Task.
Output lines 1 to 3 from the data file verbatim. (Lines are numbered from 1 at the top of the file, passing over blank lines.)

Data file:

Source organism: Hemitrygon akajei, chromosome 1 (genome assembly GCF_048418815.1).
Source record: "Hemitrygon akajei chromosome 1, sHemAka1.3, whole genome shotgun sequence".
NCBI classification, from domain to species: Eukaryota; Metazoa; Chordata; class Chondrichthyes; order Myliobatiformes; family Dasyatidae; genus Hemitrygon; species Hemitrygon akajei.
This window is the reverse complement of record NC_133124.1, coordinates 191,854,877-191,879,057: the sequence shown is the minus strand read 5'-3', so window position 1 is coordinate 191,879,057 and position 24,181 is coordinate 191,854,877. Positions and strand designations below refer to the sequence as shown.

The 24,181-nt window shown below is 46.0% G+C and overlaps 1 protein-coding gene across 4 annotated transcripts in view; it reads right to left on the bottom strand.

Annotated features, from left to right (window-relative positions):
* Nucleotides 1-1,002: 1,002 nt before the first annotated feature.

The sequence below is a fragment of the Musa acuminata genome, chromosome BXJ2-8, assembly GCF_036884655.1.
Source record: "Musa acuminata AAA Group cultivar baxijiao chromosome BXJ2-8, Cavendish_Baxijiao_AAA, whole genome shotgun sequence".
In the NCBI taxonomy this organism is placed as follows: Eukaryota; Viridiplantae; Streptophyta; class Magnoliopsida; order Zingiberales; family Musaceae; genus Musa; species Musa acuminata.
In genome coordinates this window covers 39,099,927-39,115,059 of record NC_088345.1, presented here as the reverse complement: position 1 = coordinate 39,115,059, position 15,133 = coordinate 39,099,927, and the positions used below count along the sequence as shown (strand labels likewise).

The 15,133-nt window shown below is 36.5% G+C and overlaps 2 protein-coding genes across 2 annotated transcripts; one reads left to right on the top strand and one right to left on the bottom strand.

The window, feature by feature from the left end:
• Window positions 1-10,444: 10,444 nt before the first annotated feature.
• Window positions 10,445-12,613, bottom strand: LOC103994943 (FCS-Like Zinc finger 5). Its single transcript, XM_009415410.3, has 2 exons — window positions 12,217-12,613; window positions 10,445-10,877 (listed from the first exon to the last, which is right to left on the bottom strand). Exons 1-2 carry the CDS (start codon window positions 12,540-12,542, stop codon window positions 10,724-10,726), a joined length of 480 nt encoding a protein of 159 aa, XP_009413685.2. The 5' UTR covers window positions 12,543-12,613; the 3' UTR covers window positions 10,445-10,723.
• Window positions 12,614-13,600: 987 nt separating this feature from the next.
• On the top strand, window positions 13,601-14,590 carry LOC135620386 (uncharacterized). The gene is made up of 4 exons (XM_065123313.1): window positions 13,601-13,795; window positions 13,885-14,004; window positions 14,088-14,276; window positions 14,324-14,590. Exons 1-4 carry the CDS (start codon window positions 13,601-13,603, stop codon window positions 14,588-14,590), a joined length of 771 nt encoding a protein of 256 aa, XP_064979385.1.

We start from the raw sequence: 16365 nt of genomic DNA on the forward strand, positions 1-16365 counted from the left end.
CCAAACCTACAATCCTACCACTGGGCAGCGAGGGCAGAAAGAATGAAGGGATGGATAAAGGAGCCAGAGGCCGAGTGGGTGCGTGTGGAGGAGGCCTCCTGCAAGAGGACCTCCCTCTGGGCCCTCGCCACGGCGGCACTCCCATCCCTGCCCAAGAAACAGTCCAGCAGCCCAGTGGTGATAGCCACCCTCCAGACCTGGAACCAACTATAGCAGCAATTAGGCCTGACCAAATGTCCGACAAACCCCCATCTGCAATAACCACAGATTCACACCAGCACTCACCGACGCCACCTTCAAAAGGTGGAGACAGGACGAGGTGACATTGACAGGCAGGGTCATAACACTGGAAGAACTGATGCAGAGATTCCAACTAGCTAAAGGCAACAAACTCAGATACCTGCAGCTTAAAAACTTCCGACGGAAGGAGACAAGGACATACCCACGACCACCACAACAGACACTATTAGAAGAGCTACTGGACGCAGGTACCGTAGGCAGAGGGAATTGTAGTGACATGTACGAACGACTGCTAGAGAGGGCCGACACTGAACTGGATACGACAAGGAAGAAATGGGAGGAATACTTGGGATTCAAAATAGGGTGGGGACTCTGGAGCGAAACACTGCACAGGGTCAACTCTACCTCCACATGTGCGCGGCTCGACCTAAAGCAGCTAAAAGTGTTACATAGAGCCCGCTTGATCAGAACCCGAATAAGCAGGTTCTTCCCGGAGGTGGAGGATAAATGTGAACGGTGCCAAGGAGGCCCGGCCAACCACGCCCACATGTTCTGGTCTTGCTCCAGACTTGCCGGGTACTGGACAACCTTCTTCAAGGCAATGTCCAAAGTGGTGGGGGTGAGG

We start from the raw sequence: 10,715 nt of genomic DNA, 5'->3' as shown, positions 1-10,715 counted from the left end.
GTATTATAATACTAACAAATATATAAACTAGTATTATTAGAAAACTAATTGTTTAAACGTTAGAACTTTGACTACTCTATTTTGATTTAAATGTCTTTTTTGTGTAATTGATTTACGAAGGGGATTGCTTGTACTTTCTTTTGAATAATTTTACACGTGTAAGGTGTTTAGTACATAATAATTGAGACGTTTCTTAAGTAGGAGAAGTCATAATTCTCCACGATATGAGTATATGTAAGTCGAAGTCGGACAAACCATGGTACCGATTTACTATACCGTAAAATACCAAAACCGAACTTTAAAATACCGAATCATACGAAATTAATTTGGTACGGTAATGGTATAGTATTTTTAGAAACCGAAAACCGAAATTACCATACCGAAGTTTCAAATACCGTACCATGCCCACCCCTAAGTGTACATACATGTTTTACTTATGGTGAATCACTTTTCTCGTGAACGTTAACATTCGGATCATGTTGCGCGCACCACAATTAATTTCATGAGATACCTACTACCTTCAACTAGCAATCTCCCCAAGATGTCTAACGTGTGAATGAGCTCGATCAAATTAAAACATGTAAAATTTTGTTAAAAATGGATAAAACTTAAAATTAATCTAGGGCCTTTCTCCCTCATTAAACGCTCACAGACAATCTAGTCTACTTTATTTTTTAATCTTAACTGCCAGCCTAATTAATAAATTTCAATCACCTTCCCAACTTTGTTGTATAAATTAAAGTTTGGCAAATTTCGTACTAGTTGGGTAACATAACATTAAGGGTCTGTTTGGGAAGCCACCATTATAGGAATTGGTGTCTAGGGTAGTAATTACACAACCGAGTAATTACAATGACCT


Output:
Source organism: Hemitrygon akajei, chromosome 1 (genome assembly GCF_048418815.1).
Source record: "Hemitrygon akajei chromosome 1, sHemAka1.3, whole genome shotgun sequence".
NCBI classification, from domain to species: Eukaryota; Metazoa; Chordata; class Chondrichthyes; order Myliobatiformes; family Dasyatidae; genus Hemitrygon; species Hemitrygon akajei.